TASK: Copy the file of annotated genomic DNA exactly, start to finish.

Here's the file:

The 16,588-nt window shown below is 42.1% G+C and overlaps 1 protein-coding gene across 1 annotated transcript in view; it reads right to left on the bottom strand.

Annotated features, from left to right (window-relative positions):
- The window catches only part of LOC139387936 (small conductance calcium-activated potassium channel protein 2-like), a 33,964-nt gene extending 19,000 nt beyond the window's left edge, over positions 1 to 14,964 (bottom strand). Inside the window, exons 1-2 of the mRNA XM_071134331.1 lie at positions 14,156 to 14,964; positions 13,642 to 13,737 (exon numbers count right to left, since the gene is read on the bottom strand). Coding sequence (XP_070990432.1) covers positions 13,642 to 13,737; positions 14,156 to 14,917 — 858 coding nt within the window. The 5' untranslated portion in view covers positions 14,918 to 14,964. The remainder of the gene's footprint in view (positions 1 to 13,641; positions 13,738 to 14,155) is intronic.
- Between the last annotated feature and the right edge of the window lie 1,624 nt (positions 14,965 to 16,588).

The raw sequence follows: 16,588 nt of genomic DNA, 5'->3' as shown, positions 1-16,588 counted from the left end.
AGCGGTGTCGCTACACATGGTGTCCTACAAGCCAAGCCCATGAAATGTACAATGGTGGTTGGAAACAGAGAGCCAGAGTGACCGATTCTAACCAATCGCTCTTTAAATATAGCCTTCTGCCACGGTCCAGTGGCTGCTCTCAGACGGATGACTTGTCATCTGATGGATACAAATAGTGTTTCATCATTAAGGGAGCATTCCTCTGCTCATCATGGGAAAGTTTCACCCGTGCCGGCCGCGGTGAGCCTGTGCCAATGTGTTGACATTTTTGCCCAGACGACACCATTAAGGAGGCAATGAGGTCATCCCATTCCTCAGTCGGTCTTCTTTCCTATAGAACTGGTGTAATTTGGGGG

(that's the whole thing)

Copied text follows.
The 16,588-nt window shown below is 42.1% G+C and overlaps 1 protein-coding gene across 1 annotated transcript in view; it reads right to left on the bottom strand.

Annotated features, from left to right (window-relative positions):
- The window catches only part of LOC139387936 (small conductance calcium-activated potassium channel protein 2-like), a 33,964-nt gene extending 19,000 nt beyond the window's left edge, over positions 1 to 14,964 (bottom strand). Inside the window, exons 1-2 of the mRNA XM_071134331.1 lie at positions 14,156 to 14,964; positions 13,642 to 13,737 (exon numbers count right to left, since the gene is read on the bottom strand). Coding sequence (XP_070990432.1) covers positions 13,642 to 13,737; positions 14,156 to 14,917 — 858 coding nt within the window. The 5' untranslated portion in view covers positions 14,918 to 14,964. The remainder of the gene's footprint in view (positions 1 to 13,641; positions 13,738 to 14,155) is intronic.
- Between the last annotated feature and the right edge of the window lie 1,624 nt (positions 14,965 to 16,588).

The raw sequence follows: 16,588 nt of genomic DNA, 5'->3' as shown, positions 1-16,588 counted from the left end.
AGCGGTGTCGCTACACATGGTGTCCTACAAGCCAAGCCCATGAAATGTACAATGGTGGTTGGAAACAGAGAGCCAGAGTGACCGATTCTAACCAATCGCTCTTTAAATATAGCCTTCTGCCACGGTCCAGTGGCTGCTCTCAGACGGATGACTTGTCATCTGATGGATACAAATAGTGTTTCATCATTAAGGGAGCATTCCTCTGCTCATCATGGGAAAGTTTCACCCGTGCCGGCCGCGGTGAGCCTGTGCCAATGTGTTGACATTTTTGCCCAGACGACACCATTAAGGAGGCAATGAGGTCATCCCATTCCTCAGTCGGTCTTCTTTCCTATAGAACTGGTGTAATTTGGGGG